‘Mindhunter’ is the crime show TV was missing

Netflix’s latest original quietly reinvents the detective show genre

Image supplied by: Screenshot from Netflix
Promotion for Mindhunter.

A few weeks ago, I stumbled upon a quietly released new Netflix show entitled Mindhunter. 

After a quick glance, I spotted its gloomy lighting, renowned list of producers and a mostly-unknown cast list. All I knew was I liked the general crime genre, and Netflix originals aren’t known to disappoint.

Although slightly worried I was about to jump into a copy of every other police show ever, I decided to give it a shot. Luckily, Mindhunter’s high production value and unique focus on criminal behavioural science makes it feel more like Criminal Minds’ classy older sibling than a rip-off of any other typical crime TV show plotline.

Mindhunter is a crime drama series produced by Gone Girl’s David Fincher and Oscar-winning actress Charlize Theron. The series is a semi-fictional account of the beginning of criminal profiling at the FBI’s Behavioural Science Unit. Mindhunter follows the characters of FBI behavioural scientists Holden Ford and Bill Tench, played by Jonathan Groff and Holt McCallany respectively, as they travel around the country teaching police officers various negotiation tactics.

Or at least that’s how it starts.

Ford and Tench soon begin visiting infamous real-life “serial killers” — a term they coin over the course of the series — in prison. Some crime lords they run into include Ed Kemper, Jerry Brudos and Richard Speck. They use their interviews to learn about the motivations behind the killers, utilizing this information to categorize various types of criminals and begin the now-common science of criminal profiling.

Having spent my formative years watching episode after episode of Criminal Minds, Law & Order: SVU and every iteration of CSI, it’s needless to say I set impossibly high expectations when it comes to crime TV. Luckily, Mindhunter exceeded these, taking its rightful place in the Netflix original Hall of Fame.

The series unfolds like one long movie, making it dangerously binge-able. Each episode devotes time to Ford and Tench’s day-to-day work helping local police districts solve crime, their interviews with serial killers and their personal lives and relationships. On most shows, this amount of plot crammed into an hour would feel hectic, but somehow Mindhunter makes it work.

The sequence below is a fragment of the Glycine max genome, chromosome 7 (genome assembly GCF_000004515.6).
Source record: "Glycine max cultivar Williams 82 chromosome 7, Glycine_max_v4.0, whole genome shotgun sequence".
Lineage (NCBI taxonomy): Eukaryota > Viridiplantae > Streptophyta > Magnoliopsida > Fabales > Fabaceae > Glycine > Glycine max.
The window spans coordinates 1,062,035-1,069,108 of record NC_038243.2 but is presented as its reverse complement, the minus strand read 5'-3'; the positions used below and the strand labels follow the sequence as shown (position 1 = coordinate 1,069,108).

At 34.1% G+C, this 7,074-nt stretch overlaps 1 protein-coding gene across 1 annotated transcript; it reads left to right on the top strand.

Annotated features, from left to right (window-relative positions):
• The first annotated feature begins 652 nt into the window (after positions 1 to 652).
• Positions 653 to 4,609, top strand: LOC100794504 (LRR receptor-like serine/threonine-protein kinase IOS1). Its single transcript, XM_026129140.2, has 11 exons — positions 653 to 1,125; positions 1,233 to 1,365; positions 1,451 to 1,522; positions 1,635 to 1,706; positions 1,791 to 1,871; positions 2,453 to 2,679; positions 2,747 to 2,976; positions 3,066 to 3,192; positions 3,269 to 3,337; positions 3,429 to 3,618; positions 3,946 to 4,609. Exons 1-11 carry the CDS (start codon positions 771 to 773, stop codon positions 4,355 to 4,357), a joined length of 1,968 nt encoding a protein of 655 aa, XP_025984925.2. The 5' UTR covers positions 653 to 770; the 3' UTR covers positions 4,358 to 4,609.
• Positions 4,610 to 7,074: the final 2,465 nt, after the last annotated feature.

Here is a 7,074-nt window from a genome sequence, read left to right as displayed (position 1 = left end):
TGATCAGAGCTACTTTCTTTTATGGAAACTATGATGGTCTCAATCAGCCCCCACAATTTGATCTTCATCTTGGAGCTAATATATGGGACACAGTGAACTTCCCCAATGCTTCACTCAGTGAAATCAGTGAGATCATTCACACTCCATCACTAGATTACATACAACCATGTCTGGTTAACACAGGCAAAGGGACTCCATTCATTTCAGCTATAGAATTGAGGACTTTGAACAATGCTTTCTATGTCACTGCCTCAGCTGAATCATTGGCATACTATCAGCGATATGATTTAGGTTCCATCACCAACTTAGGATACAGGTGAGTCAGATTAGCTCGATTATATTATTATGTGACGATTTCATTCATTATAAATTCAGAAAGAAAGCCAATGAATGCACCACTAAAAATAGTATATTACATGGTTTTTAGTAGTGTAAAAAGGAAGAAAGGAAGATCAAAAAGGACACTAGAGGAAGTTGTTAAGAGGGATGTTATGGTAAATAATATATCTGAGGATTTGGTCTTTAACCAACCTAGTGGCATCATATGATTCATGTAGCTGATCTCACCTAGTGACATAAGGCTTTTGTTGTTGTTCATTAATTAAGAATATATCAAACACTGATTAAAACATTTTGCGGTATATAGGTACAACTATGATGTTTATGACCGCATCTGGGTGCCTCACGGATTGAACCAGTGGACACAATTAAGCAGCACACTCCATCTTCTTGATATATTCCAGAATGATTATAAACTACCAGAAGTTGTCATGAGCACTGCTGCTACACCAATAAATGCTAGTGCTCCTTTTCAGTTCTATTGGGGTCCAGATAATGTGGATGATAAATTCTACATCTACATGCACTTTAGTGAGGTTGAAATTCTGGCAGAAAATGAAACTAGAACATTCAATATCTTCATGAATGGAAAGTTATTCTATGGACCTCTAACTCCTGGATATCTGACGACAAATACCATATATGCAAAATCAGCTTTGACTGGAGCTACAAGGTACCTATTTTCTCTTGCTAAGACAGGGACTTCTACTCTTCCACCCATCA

Rather than exploiting the shock value of the material, Mindhunter mimics the utterly normal ambience of its characters functioning in a typical workplace. Most episodes feature the main cast having seemingly-normal conversations with a convict as they describe the crimes they’ve committed in gruesome detail. 

The special ingredient separating Mindhunter from all other police shows is its sense of truth. While shows like Criminal Minds rely on increasingly bizarre murders and special agents throwing around unrealistic technical terms, Mindhunter uses completely average people and real-life murders to sustain itself.

The show also excels in its depictions of the characters’ personal lives and relationships. All of these elements culminate in the finale, which includes crumbling relationships, a near-death experience and a suspenseful cliffhanger opening the possibility of future episodes.

Police shows today are typically forced to rely on flashy guest stars, disturbingly creative murder plots and dramatic reveals to capture a bored audience’s attention. Yet somehow, Mindhunter thrives with its lowkey cast, true-to-life stories and slow-burning plot as its foundation. It’s refreshing to see a crime show which trusts its audience to keep watching, unlike maturing crime shows today that resort to throwing random hijinks at its audience in an attempt to keep them entertained.

As someone who’s always been fascinated by Criminal Minds’ use of behavioural psychology but has grown tired of its wacky storylines, Mindhunter is the perfect solution to an aging television genre. 


Netflix, TV

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